MP30 Swing Mechanic bat vs. Mattingly V-Grip Training Wood bat

by Scott
(Topeka, KS)

I have been looking at both the MP30 Swing Mechanic and the Mattingly V-Grip Trainging Wood. There does not seem to be much difference in these learning tools, but I am trying to determine which one would be best for my nine year old son.

I have read many opinions on the MP30 Swing Mechanic bat. However the thick handle concerns me about proper grip. The Mattingly V-Grip Traing Wood bat has a handle that promotes proper hand alignment, but also seems to be thinner. They both promote the a 28" length. The MP30 is 36oz and the V-Grip Training Wood is 34oz. Are there other differences that I am not seeing?

Swing Smarter Response:
Great analysis Scott comparing both hitting aids. The two major differences being weight and grip thickness. I'm still partial to Jaime's MP30/28, and it's not because I promote it on The Starting Lineup...I can always issue a challenge and sub it out if I thought the Mattingly V-Grip Training wood bat was better...let me explain...

I like the heavier weight of the MP30/28 because I think one of the major issues today with all bats are they're too light. The lessor mass creates glaring swing imbalances where young hitters learn to swing with their "arms" instead of their hips.

Now, this is okay if aspire to be a punch & judy hitter, but if we want to swing with any power, which most hitters do, I advise learning to swing a heavier bat. Not only in the case of the MP30/28, but other bats in general. I'm liking the new BB Core aluminums having recently come out in the College and High School ranks for this reason. They're heavier and hit like crap (compared to the old lighter aluminums), but if we train our swings to hit with our "hips," in addition to making contact on a tiny sweet spot, then (if we're lucky) we'll be more prepared for a pro contract, not to mention our swing will be healthy.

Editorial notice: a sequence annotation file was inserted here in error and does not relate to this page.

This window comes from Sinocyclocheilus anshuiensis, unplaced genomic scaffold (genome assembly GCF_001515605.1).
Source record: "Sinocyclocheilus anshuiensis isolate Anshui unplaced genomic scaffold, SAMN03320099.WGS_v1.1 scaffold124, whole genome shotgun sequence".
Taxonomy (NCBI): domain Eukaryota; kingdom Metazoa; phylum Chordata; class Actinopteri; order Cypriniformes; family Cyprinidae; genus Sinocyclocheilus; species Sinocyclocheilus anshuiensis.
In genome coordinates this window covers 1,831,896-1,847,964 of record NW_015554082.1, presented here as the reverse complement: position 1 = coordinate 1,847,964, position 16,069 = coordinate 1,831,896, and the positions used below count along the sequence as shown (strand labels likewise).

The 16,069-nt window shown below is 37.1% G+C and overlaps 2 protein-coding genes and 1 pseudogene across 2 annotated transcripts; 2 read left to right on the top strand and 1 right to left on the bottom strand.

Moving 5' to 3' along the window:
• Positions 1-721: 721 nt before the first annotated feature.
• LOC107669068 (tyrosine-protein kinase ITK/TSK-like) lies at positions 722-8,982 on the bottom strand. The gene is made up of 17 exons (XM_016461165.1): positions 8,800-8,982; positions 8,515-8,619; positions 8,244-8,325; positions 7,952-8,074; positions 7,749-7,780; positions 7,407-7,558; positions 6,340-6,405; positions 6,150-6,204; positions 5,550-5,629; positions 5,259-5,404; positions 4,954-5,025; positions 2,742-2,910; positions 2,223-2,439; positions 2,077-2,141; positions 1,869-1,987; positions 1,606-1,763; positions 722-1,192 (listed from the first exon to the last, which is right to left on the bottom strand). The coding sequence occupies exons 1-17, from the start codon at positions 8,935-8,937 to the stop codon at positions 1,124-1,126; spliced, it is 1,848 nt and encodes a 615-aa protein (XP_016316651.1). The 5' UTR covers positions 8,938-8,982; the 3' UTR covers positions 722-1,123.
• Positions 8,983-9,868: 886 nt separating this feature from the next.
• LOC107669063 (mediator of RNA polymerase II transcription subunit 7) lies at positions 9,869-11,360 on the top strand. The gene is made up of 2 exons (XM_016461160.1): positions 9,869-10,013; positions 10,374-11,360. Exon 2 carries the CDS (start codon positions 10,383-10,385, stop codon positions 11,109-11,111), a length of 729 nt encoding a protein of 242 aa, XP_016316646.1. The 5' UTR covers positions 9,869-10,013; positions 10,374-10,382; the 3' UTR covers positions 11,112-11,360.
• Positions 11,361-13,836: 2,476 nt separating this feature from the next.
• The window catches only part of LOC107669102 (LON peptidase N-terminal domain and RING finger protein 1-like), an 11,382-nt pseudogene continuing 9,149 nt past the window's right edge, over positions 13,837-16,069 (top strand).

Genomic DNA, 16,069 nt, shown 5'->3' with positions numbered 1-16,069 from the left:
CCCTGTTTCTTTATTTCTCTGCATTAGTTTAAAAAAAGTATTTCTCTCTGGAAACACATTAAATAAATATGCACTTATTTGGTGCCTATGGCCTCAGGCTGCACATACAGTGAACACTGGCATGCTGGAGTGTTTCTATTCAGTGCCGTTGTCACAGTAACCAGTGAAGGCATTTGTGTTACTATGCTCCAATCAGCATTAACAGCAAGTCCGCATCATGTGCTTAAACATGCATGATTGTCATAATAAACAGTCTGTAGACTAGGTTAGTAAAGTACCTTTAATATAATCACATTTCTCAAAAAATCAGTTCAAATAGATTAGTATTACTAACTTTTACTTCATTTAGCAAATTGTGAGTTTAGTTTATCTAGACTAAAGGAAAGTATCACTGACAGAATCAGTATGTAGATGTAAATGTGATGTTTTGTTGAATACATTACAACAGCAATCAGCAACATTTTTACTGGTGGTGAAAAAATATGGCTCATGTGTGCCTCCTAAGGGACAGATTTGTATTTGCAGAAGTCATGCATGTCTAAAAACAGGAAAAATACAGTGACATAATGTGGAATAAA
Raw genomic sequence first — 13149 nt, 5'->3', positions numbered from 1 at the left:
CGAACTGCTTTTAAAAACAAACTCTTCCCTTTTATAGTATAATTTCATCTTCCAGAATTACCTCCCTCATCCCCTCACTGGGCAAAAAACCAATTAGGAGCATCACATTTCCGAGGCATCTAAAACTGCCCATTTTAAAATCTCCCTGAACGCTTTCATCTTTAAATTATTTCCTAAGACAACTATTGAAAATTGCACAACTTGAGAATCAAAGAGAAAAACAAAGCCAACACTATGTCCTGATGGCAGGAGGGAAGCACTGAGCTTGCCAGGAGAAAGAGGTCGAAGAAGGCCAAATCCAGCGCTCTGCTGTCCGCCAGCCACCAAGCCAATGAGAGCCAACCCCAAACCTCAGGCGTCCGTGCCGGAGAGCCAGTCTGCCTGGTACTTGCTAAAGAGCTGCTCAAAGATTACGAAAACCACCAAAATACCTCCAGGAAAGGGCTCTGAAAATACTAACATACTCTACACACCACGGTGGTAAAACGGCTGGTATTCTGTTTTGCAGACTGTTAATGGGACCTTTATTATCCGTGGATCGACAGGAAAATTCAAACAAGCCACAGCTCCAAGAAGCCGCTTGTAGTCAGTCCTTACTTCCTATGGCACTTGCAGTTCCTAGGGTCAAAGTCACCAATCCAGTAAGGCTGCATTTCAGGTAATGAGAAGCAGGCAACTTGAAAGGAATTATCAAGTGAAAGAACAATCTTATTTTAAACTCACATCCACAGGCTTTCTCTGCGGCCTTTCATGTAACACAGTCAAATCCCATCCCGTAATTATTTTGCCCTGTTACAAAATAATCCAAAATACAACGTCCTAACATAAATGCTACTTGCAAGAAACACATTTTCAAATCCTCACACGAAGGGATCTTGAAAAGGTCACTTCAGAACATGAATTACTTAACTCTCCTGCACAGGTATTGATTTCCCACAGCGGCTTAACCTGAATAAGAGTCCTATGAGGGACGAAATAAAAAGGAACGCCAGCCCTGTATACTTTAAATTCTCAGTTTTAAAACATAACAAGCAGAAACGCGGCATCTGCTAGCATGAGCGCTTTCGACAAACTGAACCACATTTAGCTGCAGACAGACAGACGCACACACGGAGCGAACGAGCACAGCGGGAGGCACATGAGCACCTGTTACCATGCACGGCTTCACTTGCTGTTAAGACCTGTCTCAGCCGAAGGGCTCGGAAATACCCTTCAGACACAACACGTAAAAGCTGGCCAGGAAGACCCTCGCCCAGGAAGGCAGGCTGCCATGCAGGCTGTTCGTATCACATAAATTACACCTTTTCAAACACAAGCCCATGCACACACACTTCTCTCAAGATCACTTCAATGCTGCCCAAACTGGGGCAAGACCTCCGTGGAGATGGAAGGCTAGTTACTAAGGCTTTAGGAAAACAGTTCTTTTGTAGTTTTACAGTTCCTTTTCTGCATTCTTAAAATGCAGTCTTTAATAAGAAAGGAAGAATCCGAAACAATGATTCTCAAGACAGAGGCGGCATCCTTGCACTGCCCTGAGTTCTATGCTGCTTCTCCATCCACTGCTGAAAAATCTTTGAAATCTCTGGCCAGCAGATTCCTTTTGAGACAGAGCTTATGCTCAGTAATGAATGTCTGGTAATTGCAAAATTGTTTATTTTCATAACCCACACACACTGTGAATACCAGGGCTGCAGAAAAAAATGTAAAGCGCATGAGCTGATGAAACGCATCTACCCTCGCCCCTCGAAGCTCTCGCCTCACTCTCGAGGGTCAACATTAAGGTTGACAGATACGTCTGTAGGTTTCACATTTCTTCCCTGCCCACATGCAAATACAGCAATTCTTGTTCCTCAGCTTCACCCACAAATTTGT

About the thicker grip...

I always look at what the old timers used to hit with (Lou Gehrig: 34" 39oz, AND Babe Ruth: 36" 42oz bats), these guys swung telephone poles, and the grip on this lumber was so fricken' thick they almost couldn't wrap there hands around them.

The point is, these guys were able to marry consistency and power within their swings, they hit for high average and slugging percentage.

During those vintage years, this length to weight ratio was the norm, and if you look at average OPS numbers from then to now, you'll find league average OPS decreases as the years move to 2010 numbers. Listen, I'm talking the "average" MLB OPS, NOT for a select group of guys here.

Players overall where better hitters, AND in a league that wasn't watered down (less teams and way better pitching).

So long story short Scott, I love the MP30/28 better than the Mattingly V-Grip, and I think it will do wonders with your 9-year-old-son's swing :)

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